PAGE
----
Despite the fact that my daughter and I are close, I was really okay last Fall when she went to college six hours away from home. I told myself that I was fine because she was fine—more than fine. She was elated.
Sure I felt a little sad that she would no longer be a daily part of my life, but she was so excited about all the new adventures and experiences awaiting her, it was silly to be very sad—at least that’s what I told myself.
She was ready—more than ready. Even one more week in our small, rural town would have been too much for her. It was time for her to fly, to spread her wings and move to the big city to see what more is out there. “This is how things are supposed to be,” I told myself reassuringly.
“This is the best thing for her.”
“She’s going to learn and grow.”
“She’s going to be so happy and have so much fun.”
I told myself all of this, and all of it was true. So, really what was there to be sad about?
“Besides,” I told myself, “next summer will be here before we know it, and she’ll come home, and we’ll have the whole summer to catch up and to hang out just like always.” But that wasn’t true. I just didn’t know it yet. Maybe if I had, I would have been more sad back in August.
Well, I’m sad now.
The fact is, I didn’t even realize how much I was counting on those weeks together until she told us that she isn’t coming home for the summer. Instead she’s taking a job working at a resort out west. Now I’m struggling, really struggling, to be the easygoing, spread-your-wings-and-fly-little-butterfly-fly mom that I was last Fall.
Instead I’m the mom who has (quite wisely) pointed out that, when she factors in travel and expenses, she will make more money if she comes home for the summer. I’ve tried bribing her with promises of home-cooked meals, shopping, and a trip to the beach. I’m not proud of it, but I’ve resorted to guilt. Her little sister has missed her. Her little brother is growing up so fast. I’ve even sent her links to videos about bear attacks.
None of it has worked. She’s determined.
I’m trying to use the same self-soothing tricks I used back in August. “This will be good for her.” “An adventure!” “A once-in-a-lifetime experience!” It’s not working. Try as I might to muster some enthusiasm for her summer plans, or even just some acceptance, all I can think is, “I thought we’d have one more summer.”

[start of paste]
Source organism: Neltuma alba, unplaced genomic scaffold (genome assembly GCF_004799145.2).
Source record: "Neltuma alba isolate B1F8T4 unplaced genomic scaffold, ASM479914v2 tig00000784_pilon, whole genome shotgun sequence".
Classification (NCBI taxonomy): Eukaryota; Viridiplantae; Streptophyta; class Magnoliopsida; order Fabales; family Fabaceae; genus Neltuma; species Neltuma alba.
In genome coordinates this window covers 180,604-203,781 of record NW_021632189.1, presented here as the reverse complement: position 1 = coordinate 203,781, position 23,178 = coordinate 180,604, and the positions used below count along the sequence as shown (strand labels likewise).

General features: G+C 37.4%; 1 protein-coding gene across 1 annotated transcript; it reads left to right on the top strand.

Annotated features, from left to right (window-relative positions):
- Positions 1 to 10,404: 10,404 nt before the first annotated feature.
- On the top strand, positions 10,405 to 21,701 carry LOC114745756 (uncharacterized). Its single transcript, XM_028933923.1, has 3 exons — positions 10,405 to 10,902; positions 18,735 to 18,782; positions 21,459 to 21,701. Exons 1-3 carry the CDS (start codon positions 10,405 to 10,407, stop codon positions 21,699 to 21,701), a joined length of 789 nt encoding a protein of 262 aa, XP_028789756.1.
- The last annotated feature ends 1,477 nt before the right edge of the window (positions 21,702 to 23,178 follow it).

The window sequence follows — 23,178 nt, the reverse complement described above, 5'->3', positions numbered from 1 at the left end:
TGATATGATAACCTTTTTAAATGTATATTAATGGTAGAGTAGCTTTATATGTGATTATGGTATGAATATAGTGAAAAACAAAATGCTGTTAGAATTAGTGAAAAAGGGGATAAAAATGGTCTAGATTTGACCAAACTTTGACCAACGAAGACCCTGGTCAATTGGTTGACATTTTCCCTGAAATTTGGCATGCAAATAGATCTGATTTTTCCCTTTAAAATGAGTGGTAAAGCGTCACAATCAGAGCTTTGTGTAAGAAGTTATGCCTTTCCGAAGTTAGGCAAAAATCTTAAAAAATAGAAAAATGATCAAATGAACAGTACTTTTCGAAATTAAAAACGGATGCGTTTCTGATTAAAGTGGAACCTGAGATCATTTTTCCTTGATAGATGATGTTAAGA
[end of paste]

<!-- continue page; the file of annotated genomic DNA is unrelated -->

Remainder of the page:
I envisioned her packing all her college belongings into her Subaru and racing home after finals, exhausted and eager to fall into her own bed, in her own room. Her first few days at home would consist mostly of her father and I gazing upon her lovingly while she sleeps and her waking up to bowls my homemade chicken and dumplings and warm chocolate chip cookies. The rest of the summer (when she wasn’t working to make way more money than she could at the resort) we would spend binge watching Netflix, sipping iced coffees, and taking her younger sister on college road trips—one of which would obviously be near a beach.
I wasn’t that sad when she left home for college because I didn’t realize this was it, that she really wasn’t coming back to stay for any length of time.
I thought we’d have one more summer.
I thought we’d have one more summer for family cookouts with all our kids at home. One more summer for staying up to late together and lingering over coffee at breakfast. I thought there was still time for weekends at the lake or a family road trip. I thought there would be one more summer of day after day stretching before us and taking our time together for granted. I thought I had a little more time before all my time with my daughter consisted of rushed weekend visits and a few weeks at Christmas.
Of course, maybe she’ll come home next summer, but I doubt it. Like most college kids, the older she gets the more she will feel the need to get an internship or a “real job,” and there aren’t many of those in our little country town. This is her free summer. This is her big chance to have a little fun.
So, why am I begrudging her that? The truth is, in the end, I won’t. By the time May rolls around, I will have my act together and my brave face on.
I will wave a cheerful goodbye and congratulate her on all the fun and adventures ahead of her. I’ll give her a big hug and tell her I’m proud of her. Then I’ll slip her a can of bear spray—just in case.
And I’ll cry the tears I didn’t shed in August.
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